Most people who turn 30 have only started to begin their life journey. But it’s all been quite different for Simona Halep, who has reached that mark today. By this stage of her life, she has had a great many remarkable experiences – including appearances in five Grand Slam singles finals, 64 weeks as the world’s number one ranked player (including two year-end finishes at the top), a bout with COVID-19, and, most recently, marriage this past September 15 to Macedonian businessman Toni Luruc. “It’s great for the country to have a current great athlete,” said Halep’s friend and fellow Romanian, the legendary gymnast, Nadia Comaneci. “Me and Ilie [Nastase] are part of the past, but Simona is current.”

Thoroughly dedicated to the sport, Halep competes with exceptional intensity. But the challenge for this passionate Romanian has been to manage the line between focus and anger. Many times, a Halep match has seen her wrestle with two opponents: the one across the net and the one that can rage inside her head and heart. Even she knows this. “My problem is that I’m negative,” Halep once said. “I come from Romania. Romanians are a little bit negative in thinking. Everyone knows that. That’s normal here.”

Halep’s five Grand Slam singles finals reveal much. There first came a superb effort at Roland Garros in 2014. An underdog versus multiple Slam champion Maria Sharapova, Halep fought valiantly over the course of three hours and two minutes before losing 6-4, 6-7 (5), 6-4. “I’m really happy I could stay very long time on court,” Halep said following the match.

Three years later, she again reached the finals in Paris. But while it was one thing to lose nobly to a veteran like Sharapova, in this case, Halep went through a painful, rollercoaster-like experience. Favored versus 47th-ranked Jelena Ostapenko, Halep led 6-4, 3-0, only to be taken into a third set – where she took a 3-1 lead, only to lose five straight games. “It’s a tough day, of course,” said Halep, “because I couldn’t win but let’s keep working and let’s believe.”

Advertising

Thoroughly dedicated to the sport, Halep competes with exceptional intensity.

Thoroughly dedicated to the sport, Halep competes with exceptional intensity.

Frustration only increased eight months later when Halep once again lost a three-set Grand Slam singles final. On this occasion, the opponent was a peer, Caroline Wozniacki–a player who, like Halep had been number one in the world and also lost her only two prior major singles finals. But despite serving at 4-3 in the third set, Halep was unable to close out the match. “I can still smile,” said Halep. “It’s fine. I cried, but now I'm smiling. It’s just a tennis match in the end. I'm really sad I couldn't win it. I was close again.”

Through these tough moments, Halep persevered, working hard to sharpen not just how she hit the ball, but how she competed and stayed positive in tight moments. “She would have been a great tumbler,” said Comaneci. “Just great on the floor and very quick.”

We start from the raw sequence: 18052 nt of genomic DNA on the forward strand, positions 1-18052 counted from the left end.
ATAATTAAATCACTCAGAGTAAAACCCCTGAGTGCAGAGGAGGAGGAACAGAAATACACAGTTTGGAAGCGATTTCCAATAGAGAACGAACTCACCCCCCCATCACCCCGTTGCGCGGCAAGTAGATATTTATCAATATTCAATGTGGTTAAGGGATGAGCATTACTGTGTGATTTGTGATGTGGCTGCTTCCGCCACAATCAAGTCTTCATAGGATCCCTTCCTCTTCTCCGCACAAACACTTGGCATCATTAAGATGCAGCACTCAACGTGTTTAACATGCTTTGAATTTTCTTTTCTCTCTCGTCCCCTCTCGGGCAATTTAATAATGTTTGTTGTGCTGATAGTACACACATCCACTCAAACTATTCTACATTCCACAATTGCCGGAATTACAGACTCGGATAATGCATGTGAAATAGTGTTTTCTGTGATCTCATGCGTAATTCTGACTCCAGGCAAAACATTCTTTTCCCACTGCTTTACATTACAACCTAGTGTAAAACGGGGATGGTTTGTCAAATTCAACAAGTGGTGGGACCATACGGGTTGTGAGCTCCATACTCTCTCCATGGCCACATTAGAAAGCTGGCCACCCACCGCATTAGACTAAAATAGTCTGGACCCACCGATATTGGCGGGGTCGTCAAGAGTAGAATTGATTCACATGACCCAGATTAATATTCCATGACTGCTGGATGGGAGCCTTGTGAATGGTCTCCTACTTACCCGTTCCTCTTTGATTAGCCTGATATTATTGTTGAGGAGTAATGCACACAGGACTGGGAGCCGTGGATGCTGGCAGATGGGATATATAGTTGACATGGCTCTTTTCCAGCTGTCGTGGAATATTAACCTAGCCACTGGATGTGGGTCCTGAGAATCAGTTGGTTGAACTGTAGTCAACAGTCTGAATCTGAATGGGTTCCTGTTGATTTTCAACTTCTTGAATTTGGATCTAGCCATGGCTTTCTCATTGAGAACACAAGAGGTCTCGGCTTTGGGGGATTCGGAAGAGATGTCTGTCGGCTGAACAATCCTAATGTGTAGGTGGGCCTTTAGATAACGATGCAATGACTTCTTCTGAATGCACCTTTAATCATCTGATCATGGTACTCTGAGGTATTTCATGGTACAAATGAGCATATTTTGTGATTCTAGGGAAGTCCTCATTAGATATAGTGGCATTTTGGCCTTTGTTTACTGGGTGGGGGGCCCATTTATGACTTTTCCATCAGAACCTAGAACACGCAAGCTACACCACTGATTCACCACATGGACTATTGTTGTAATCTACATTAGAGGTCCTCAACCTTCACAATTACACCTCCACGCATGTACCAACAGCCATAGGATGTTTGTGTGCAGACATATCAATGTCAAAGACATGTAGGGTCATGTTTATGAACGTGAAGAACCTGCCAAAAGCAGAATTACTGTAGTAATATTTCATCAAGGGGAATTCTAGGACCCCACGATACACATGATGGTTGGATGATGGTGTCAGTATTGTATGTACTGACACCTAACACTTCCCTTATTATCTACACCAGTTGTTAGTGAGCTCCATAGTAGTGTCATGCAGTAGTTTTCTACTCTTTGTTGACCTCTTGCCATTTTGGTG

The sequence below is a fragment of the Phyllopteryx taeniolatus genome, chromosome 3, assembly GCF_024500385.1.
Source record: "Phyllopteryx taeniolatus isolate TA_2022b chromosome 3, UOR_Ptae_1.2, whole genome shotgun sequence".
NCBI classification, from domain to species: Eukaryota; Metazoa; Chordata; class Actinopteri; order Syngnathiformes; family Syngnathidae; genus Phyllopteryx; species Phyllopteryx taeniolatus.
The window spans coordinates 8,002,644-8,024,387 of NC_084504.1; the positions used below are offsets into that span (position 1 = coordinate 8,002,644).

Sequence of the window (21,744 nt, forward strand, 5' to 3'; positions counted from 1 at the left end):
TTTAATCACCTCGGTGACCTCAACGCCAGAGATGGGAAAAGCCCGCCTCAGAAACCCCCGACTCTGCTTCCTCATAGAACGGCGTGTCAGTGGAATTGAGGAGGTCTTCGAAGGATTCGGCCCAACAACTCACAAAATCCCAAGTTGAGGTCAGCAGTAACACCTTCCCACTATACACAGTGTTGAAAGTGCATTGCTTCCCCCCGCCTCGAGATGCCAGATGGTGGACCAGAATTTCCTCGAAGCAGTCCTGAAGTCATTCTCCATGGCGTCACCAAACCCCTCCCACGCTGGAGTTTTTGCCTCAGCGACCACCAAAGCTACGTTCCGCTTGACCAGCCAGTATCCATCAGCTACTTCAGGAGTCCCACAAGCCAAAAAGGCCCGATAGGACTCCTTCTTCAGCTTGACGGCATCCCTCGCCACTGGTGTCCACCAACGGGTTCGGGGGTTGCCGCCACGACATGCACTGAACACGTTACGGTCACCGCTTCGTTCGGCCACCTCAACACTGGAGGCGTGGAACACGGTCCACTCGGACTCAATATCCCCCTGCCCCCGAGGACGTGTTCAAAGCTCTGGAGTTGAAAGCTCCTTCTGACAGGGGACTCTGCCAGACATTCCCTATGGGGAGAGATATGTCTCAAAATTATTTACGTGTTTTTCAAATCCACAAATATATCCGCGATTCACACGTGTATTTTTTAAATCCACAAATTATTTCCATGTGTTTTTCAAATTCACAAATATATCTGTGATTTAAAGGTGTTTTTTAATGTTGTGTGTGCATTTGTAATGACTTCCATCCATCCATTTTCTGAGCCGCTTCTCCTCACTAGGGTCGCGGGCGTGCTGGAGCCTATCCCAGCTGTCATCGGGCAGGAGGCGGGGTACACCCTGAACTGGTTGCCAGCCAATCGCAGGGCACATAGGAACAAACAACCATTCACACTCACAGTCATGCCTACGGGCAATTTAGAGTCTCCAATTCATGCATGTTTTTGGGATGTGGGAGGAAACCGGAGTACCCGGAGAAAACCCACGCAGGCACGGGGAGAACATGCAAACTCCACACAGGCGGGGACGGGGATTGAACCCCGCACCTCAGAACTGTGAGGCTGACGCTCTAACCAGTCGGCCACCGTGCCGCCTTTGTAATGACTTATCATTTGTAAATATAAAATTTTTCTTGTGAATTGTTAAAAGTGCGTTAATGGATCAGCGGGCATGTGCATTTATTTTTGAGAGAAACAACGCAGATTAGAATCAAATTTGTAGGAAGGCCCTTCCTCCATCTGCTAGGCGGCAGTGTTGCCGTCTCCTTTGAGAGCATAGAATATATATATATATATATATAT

Invariably, perhaps even logically, having lost the first three major finals she played in dramatic fashion, Halep’s breakthrough moment did not come easily. Naturally, it happened at Roland Garros, where she’d won the junior title in ‘08 and lost those two three-set finals in ’14 and ’17. One year following the loss to Ostapenko, Halep came up against a razor-sharp Sloane Stephens. Stephens at the time was proving herself excellent at high-stakes occasions. In her first Grand Slam singles final, the 2017 US Open, she’d easily beaten Madison Keys. And in the spring of ’18, she’d won the near-Slam, the Miami Open. Versus Halep, Stephens began the match in thorough control, winning the first set 6-3 and going up a break early in the second.

But at that point, Halep found a new gear. From 2-2 in the second, she won nine of the next eleven games to go up 5-0 in the third, eventually closing it out, 3-6, 6-4, 6-1. “Last year I was a little bit defensive when I was leading the match, and now I just change it in my mind,” Halep said. “I said that I have to hit the balls. I have to move and not thinking about the last game. Just every ball, every point.”

Halep’s breakthrough moment did not come easily. Naturally, it happened at Roland Garros, where she’d won the junior title in ‘08 and lost those two three-set finals in ’14 and ’17.

Halep’s breakthrough moment did not come easily. Naturally, it happened at Roland Garros, where she’d won the junior title in ‘08 and lost those two three-set finals in ’14 and ’17.

Advertising

A year later came an even more remarkable effort. This one took place at Wimbledon. Advancing to the final with the loss of a but single set, Halep faced the mighty Serena Williams, a seven-time Wimbledon singles champion. It would have been logical for Halep to be intimidated by the combination of competing on tennis’ most iconic versus a player of Williams’ stature. But on this occasion, Halep was exceptionally relaxed. Hardly missing a ball, in 56 minutes she won the match, 6-2, 6-2.

"It feels good," said Halep. "I wanted this badly. When I started the tournament, I talked to the people from the locker room that my dream is to become a member here. So today it's real and I'm really happy."

“She really played out of her mind,” said Williams. “Whenever a player plays that amazing you just have to take your hat off and give her a nod.”

In the manner of Comaneci, Halep’s effort that day was unquestionably a “10.” Here’s hoping of tennis’ most accomplished players of recent times has many more such happy moments. She’s earned them.